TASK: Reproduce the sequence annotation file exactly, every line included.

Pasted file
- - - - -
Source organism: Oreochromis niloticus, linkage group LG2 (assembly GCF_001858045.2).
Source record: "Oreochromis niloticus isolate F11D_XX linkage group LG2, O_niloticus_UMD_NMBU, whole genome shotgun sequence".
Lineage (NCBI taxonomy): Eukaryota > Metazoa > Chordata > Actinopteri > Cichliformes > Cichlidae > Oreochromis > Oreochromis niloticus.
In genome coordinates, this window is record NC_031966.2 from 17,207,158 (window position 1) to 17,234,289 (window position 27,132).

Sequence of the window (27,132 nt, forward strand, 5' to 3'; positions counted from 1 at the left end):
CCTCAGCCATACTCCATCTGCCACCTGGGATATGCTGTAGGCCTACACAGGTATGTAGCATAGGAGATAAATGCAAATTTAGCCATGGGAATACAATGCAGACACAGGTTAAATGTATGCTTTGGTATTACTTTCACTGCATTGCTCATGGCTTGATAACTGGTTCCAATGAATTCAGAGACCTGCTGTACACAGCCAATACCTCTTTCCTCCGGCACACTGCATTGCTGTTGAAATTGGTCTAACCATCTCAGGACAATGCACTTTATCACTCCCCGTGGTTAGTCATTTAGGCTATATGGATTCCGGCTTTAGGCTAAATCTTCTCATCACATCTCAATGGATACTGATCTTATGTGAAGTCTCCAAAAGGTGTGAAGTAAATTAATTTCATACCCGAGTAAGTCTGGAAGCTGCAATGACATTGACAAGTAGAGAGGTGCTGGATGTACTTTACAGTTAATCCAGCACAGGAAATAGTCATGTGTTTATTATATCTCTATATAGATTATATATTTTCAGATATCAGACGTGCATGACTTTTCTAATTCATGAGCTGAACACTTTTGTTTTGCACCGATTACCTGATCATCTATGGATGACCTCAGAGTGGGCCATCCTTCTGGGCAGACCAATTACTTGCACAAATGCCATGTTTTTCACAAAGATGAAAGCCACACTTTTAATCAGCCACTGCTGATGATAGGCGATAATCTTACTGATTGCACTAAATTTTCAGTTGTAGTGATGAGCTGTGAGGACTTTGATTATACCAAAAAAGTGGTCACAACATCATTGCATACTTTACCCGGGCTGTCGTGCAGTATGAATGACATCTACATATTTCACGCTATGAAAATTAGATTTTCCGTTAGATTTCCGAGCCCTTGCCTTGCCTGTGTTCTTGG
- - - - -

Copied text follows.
Source organism: Oreochromis niloticus, linkage group LG2 (assembly GCF_001858045.2).
Source record: "Oreochromis niloticus isolate F11D_XX linkage group LG2, O_niloticus_UMD_NMBU, whole genome shotgun sequence".
Lineage (NCBI taxonomy): Eukaryota > Metazoa > Chordata > Actinopteri > Cichliformes > Cichlidae > Oreochromis > Oreochromis niloticus.
In genome coordinates, this window is record NC_031966.2 from 17,207,158 (window position 1) to 17,234,289 (window position 27,132).

Sequence of the window (27,132 nt, forward strand, 5' to 3'; positions counted from 1 at the left end):
CCTCAGCCATACTCCATCTGCCACCTGGGATATGCTGTAGGCCTACACAGGTATGTAGCATAGGAGATAAATGCAAATTTAGCCATGGGAATACAATGCAGACACAGGTTAAATGTATGCTTTGGTATTACTTTCACTGCATTGCTCATGGCTTGATAACTGGTTCCAATGAATTCAGAGACCTGCTGTACACAGCCAATACCTCTTTCCTCCGGCACACTGCATTGCTGTTGAAATTGGTCTAACCATCTCAGGACAATGCACTTTATCACTCCCCGTGGTTAGTCATTTAGGCTATATGGATTCCGGCTTTAGGCTAAATCTTCTCATCACATCTCAATGGATACTGATCTTATGTGAAGTCTCCAAAAGGTGTGAAGTAAATTAATTTCATACCCGAGTAAGTCTGGAAGCTGCAATGACATTGACAAGTAGAGAGGTGCTGGATGTACTTTACAGTTAATCCAGCACAGGAAATAGTCATGTGTTTATTATATCTCTATATAGATTATATATTTTCAGATATCAGACGTGCATGACTTTTCTAATTCATGAGCTGAACACTTTTGTTTTGCACCGATTACCTGATCATCTATGGATGACCTCAGAGTGGGCCATCCTTCTGGGCAGACCAATTACTTGCACAAATGCCATGTTTTTCACAAAGATGAAAGCCACACTTTTAATCAGCCACTGCTGATGATAGGCGATAATCTTACTGATTGCACTAAATTTTCAGTTGTAGTGATGAGCTGTGAGGACTTTGATTATACCAAAAAAGTGGTCACAACATCATTGCATACTTTACCCGGGCTGTCGTGCAGTATGAATGACATCTACATATTTCACGCTATGAAAATTAGATTTTCCGTTAGATTTCCGAGCCCTTGCCTTGCCTGTGTTCTTGG